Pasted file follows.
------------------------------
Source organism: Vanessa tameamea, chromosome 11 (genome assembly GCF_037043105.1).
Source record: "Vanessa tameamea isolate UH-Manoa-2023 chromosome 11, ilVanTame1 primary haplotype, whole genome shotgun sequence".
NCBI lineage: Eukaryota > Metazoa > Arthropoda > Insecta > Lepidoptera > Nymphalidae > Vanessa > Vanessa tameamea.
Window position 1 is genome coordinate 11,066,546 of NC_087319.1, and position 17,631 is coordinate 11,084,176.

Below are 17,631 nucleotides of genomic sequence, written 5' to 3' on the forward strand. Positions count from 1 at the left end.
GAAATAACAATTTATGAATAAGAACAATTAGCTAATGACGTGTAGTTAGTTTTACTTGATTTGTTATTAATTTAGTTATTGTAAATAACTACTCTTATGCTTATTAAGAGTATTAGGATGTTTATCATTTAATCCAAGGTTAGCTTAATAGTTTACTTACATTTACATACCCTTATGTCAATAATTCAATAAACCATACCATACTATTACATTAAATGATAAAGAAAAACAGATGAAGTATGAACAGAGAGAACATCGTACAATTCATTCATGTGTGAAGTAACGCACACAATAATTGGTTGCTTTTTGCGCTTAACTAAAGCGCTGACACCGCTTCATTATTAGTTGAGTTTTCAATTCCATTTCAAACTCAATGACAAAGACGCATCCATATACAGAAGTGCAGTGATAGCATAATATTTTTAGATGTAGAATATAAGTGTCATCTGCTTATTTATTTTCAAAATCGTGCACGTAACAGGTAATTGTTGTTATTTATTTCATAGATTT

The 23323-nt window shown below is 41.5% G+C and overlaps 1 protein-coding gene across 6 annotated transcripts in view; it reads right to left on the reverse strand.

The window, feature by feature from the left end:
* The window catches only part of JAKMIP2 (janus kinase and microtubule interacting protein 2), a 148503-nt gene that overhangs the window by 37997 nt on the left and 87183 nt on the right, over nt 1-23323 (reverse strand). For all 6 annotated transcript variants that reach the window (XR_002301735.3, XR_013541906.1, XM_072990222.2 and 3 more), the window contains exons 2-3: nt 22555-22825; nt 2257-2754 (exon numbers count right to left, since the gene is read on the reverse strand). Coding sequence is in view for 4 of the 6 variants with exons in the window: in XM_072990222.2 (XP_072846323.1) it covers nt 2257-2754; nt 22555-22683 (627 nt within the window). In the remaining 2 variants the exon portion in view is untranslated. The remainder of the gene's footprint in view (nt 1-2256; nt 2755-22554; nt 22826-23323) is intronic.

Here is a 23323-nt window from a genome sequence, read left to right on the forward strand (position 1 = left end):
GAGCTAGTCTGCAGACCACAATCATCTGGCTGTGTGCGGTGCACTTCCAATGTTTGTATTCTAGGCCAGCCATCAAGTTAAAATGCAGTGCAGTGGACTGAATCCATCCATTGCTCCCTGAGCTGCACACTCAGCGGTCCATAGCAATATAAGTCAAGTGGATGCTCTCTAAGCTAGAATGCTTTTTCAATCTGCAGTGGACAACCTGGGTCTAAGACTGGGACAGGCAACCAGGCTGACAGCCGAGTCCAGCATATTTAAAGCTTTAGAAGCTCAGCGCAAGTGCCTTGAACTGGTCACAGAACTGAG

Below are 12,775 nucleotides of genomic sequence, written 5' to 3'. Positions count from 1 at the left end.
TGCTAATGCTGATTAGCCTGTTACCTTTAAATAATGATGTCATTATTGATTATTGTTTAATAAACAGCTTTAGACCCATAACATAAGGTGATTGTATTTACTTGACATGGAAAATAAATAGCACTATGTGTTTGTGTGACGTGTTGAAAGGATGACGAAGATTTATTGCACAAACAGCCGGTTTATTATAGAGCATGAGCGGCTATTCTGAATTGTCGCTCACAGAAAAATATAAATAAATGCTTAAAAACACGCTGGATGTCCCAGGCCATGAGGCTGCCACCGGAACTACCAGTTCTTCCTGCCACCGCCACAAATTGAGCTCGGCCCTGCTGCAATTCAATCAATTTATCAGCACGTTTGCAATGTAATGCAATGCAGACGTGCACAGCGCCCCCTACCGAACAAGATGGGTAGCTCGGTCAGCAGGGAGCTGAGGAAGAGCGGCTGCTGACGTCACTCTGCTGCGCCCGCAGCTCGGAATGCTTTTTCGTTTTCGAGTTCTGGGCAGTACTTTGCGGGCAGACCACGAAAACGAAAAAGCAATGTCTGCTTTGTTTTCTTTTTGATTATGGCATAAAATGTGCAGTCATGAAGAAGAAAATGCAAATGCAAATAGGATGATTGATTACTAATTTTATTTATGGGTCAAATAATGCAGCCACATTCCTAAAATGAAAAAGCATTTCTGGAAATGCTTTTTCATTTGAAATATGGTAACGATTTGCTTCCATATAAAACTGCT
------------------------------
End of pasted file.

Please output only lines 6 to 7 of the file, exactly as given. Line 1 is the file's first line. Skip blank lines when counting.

GAAATAACAATTTATGAATAAGAACAATTAGCTAATGACGTGTAGTTAGTTTTACTTGATTTGTTATTAATTTAGTTATTGTAAATAACTACTCTTATGCTTATTAAGAGTATTAGGATGTTTATCATTTAATCCAAGGTTAGCTTAATAGTTTACTTACATTTACATACCCTTATGTCAATAATTCAATAAACCATACCATACTATTACATTAAATGATAAAGAAAAACAGATGAAGTATGAACAGAGAGAACATCGTACAATTCATTCATGTGTGAAGTAACGCACACAATAATTGGTTGCTTTTTGCGCTTAACTAAAGCGCTGACACCGCTTCATTATTAGTTGAGTTTTCAATTCCATTTCAAACTCAATGACAAAGACGCATCCATATACAGAAGTGCAGTGATAGCATAATATTTTTAGATGTAGAATATAAGTGTCATCTGCTTATTTATTTTCAAAATCGTGCACGTAACAGGTAATTGTTGTTATTTATTTCATAGATTT

The 23323-nt window shown below is 41.5% G+C and overlaps 1 protein-coding gene across 6 annotated transcripts in view; it reads right to left on the reverse strand.